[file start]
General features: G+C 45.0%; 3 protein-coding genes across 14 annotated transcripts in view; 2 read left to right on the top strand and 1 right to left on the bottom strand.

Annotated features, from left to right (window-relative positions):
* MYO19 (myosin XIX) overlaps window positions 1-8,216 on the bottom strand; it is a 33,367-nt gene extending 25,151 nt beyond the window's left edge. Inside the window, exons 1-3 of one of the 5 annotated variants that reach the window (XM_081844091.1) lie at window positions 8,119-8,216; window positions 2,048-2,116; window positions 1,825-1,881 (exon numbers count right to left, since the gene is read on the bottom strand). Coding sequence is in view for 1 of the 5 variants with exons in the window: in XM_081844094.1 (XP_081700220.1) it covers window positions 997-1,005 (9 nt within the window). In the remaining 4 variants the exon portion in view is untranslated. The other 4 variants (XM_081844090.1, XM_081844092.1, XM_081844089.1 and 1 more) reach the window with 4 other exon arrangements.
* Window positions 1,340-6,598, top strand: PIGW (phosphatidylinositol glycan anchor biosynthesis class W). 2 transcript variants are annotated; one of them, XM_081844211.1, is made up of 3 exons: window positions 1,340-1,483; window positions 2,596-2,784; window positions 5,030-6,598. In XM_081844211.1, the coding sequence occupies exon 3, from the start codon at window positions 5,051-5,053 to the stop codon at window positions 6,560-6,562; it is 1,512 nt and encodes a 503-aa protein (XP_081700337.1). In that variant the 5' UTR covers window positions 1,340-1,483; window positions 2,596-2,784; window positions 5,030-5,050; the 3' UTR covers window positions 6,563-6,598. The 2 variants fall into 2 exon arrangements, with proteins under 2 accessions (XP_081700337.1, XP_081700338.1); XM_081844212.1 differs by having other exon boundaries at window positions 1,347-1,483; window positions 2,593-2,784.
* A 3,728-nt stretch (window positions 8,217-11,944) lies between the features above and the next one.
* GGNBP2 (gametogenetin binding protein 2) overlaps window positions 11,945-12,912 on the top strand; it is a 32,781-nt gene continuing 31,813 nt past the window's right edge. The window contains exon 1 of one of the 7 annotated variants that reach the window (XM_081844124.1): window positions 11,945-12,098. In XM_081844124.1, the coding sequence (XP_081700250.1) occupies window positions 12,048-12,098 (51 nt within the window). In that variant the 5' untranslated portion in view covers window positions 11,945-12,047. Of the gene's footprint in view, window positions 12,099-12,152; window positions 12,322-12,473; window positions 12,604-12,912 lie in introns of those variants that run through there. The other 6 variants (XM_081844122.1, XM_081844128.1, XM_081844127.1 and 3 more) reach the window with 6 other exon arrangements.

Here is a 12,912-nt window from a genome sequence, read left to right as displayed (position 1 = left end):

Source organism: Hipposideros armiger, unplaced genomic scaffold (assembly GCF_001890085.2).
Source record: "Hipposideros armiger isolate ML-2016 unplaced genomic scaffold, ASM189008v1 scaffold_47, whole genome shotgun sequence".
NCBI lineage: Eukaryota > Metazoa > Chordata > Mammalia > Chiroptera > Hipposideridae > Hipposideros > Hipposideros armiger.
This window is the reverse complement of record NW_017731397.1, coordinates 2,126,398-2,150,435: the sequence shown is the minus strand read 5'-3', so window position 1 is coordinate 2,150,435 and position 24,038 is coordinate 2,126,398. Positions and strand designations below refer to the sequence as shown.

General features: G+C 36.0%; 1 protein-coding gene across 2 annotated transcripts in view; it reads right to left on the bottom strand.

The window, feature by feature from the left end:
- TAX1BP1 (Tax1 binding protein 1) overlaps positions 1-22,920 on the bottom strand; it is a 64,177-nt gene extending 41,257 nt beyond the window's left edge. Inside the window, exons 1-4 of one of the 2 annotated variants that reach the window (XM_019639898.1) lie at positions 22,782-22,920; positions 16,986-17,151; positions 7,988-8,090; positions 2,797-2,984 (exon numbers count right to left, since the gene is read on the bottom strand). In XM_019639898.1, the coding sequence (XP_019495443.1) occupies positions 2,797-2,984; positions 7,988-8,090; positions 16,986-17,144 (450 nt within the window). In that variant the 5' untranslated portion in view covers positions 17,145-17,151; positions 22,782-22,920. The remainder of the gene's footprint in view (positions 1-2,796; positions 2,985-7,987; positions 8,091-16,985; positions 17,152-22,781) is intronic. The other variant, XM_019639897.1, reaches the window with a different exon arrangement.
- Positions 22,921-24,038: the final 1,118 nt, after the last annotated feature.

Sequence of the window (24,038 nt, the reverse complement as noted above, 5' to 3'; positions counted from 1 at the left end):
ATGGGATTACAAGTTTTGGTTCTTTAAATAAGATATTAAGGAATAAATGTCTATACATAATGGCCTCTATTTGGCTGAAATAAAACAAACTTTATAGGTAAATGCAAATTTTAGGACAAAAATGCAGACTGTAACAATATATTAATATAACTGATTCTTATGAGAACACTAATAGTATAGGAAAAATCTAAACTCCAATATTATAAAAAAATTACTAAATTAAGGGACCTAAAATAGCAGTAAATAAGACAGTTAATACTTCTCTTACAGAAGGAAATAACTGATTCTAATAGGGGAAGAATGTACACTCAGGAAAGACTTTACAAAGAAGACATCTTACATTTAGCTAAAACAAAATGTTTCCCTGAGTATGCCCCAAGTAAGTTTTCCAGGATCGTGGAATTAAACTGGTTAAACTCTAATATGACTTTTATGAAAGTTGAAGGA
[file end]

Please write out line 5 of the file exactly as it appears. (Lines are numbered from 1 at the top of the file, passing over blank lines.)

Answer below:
* A 3,728-nt stretch (window positions 8,217-11,944) lies between the features above and the next one.